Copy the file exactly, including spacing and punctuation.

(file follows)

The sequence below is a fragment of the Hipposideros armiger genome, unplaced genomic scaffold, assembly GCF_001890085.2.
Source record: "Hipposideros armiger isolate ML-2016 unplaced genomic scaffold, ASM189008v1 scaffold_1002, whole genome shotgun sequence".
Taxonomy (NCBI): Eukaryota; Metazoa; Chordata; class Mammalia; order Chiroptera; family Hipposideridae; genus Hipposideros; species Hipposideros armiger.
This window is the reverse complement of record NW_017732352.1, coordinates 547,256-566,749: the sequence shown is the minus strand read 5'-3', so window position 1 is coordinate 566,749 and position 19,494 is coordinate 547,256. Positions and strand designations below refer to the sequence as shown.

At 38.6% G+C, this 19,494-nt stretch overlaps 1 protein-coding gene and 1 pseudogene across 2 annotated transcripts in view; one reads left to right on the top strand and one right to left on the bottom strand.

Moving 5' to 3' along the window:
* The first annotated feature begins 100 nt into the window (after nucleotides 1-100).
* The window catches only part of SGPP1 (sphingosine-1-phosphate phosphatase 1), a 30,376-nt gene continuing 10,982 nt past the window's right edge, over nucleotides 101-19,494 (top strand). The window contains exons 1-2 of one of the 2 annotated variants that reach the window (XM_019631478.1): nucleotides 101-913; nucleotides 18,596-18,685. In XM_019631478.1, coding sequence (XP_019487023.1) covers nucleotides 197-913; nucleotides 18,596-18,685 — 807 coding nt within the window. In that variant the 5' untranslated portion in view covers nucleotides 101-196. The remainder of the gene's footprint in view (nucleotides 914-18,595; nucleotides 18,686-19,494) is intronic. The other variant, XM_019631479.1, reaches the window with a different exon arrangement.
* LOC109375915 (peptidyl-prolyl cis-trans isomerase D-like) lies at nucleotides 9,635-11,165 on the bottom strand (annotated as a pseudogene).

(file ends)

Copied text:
The sequence below is a fragment of the Hipposideros armiger genome, unplaced genomic scaffold, assembly GCF_001890085.2.
Source record: "Hipposideros armiger isolate ML-2016 unplaced genomic scaffold, ASM189008v1 scaffold_1002, whole genome shotgun sequence".
Taxonomy (NCBI): Eukaryota; Metazoa; Chordata; class Mammalia; order Chiroptera; family Hipposideridae; genus Hipposideros; species Hipposideros armiger.
This window is the reverse complement of record NW_017732352.1, coordinates 547,256-566,749: the sequence shown is the minus strand read 5'-3', so window position 1 is coordinate 566,749 and position 19,494 is coordinate 547,256. Positions and strand designations below refer to the sequence as shown.

At 38.6% G+C, this 19,494-nt stretch overlaps 1 protein-coding gene and 1 pseudogene across 2 annotated transcripts in view; one reads left to right on the top strand and one right to left on the bottom strand.

Moving 5' to 3' along the window:
* The first annotated feature begins 100 nt into the window (after nucleotides 1-100).
* The window catches only part of SGPP1 (sphingosine-1-phosphate phosphatase 1), a 30,376-nt gene continuing 10,982 nt past the window's right edge, over nucleotides 101-19,494 (top strand). The window contains exons 1-2 of one of the 2 annotated variants that reach the window (XM_019631478.1): nucleotides 101-913; nucleotides 18,596-18,685. In XM_019631478.1, coding sequence (XP_019487023.1) covers nucleotides 197-913; nucleotides 18,596-18,685 — 807 coding nt within the window. In that variant the 5' untranslated portion in view covers nucleotides 101-196. The remainder of the gene's footprint in view (nucleotides 914-18,595; nucleotides 18,686-19,494) is intronic. The other variant, XM_019631479.1, reaches the window with a different exon arrangement.
* LOC109375915 (peptidyl-prolyl cis-trans isomerase D-like) lies at nucleotides 9,635-11,165 on the bottom strand (annotated as a pseudogene).